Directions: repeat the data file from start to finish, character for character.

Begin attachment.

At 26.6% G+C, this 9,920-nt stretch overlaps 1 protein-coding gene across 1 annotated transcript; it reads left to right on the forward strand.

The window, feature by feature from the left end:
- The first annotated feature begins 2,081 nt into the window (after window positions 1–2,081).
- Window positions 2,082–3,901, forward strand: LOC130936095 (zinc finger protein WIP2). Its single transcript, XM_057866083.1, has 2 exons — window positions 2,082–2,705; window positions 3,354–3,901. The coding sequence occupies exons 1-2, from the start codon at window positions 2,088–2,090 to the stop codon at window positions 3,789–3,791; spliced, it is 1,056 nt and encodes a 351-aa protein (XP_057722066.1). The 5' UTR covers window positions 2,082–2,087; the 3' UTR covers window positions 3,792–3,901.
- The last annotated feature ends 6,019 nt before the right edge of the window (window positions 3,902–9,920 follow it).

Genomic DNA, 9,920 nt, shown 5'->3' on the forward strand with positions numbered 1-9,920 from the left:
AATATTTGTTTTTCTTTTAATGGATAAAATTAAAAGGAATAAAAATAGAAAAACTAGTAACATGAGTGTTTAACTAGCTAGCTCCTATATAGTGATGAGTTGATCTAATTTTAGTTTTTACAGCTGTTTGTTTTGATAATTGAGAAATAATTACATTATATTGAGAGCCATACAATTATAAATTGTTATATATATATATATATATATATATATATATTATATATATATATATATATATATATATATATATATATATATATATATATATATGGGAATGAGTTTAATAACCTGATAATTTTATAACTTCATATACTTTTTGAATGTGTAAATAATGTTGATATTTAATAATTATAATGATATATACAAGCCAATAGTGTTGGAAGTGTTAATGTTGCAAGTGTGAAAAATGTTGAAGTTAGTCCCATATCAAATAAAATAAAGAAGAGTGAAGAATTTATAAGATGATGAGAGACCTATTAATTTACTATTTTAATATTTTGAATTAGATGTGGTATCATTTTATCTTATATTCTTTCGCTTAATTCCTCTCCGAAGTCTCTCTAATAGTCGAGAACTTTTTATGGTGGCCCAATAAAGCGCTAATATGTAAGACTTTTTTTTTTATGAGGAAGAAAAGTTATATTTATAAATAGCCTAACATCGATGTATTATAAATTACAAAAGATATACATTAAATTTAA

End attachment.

At 26.6% G+C, this 9,920-nt stretch overlaps 1 protein-coding gene across 1 annotated transcript; it reads left to right on the forward strand.

The window, feature by feature from the left end:
- The first annotated feature begins 2,081 nt into the window (after window positions 1–2,081).
- Window positions 2,082–3,901, forward strand: LOC130936095 (zinc finger protein WIP2). Its single transcript, XM_057866083.1, has 2 exons — window positions 2,082–2,705; window positions 3,354–3,901. The coding sequence occupies exons 1-2, from the start codon at window positions 2,088–2,090 to the stop codon at window positions 3,789–3,791; spliced, it is 1,056 nt and encodes a 351-aa protein (XP_057722066.1). The 5' UTR covers window positions 2,082–2,087; the 3' UTR covers window positions 3,792–3,901.
- The last annotated feature ends 6,019 nt before the right edge of the window (window positions 3,902–9,920 follow it).

Genomic DNA, 9,920 nt, shown 5'->3' on the forward strand with positions numbered 1-9,920 from the left:
AATATTTGTTTTTCTTTTAATGGATAAAATTAAAAGGAATAAAAATAGAAAAACTAGTAACATGAGTGTTTAACTAGCTAGCTCCTATATAGTGATGAGTTGATCTAATTTTAGTTTTTACAGCTGTTTGTTTTGATAATTGAGAAATAATTACATTATATTGAGAGCCATACAATTATAAATTGTTATATATATATATATATATATATATATATATTATATATATATATATATATATATATATATATATATATATATATATATATATATGGGAATGAGTTTAATAACCTGATAATTTTATAACTTCATATACTTTTTGAATGTGTAAATAATGTTGATATTTAATAATTATAATGATATATACAAGCCAATAGTGTTGGAAGTGTTAATGTTGCAAGTGTGAAAAATGTTGAAGTTAGTCCCATATCAAATAAAATAAAGAAGAGTGAAGAATTTATAAGATGATGAGAGACCTATTAATTTACTATTTTAATATTTTGAATTAGATGTGGTATCATTTTATCTTATATTCTTTCGCTTAATTCCTCTCCGAAGTCTCTCTAATAGTCGAGAACTTTTTATGGTGGCCCAATAAAGCGCTAATATGTAAGACTTTTTTTTTTATGAGGAAGAAAAGTTATATTTATAAATAGCCTAACATCGATGTATTATAAATTACAAAAGATATACATTAAATTTAA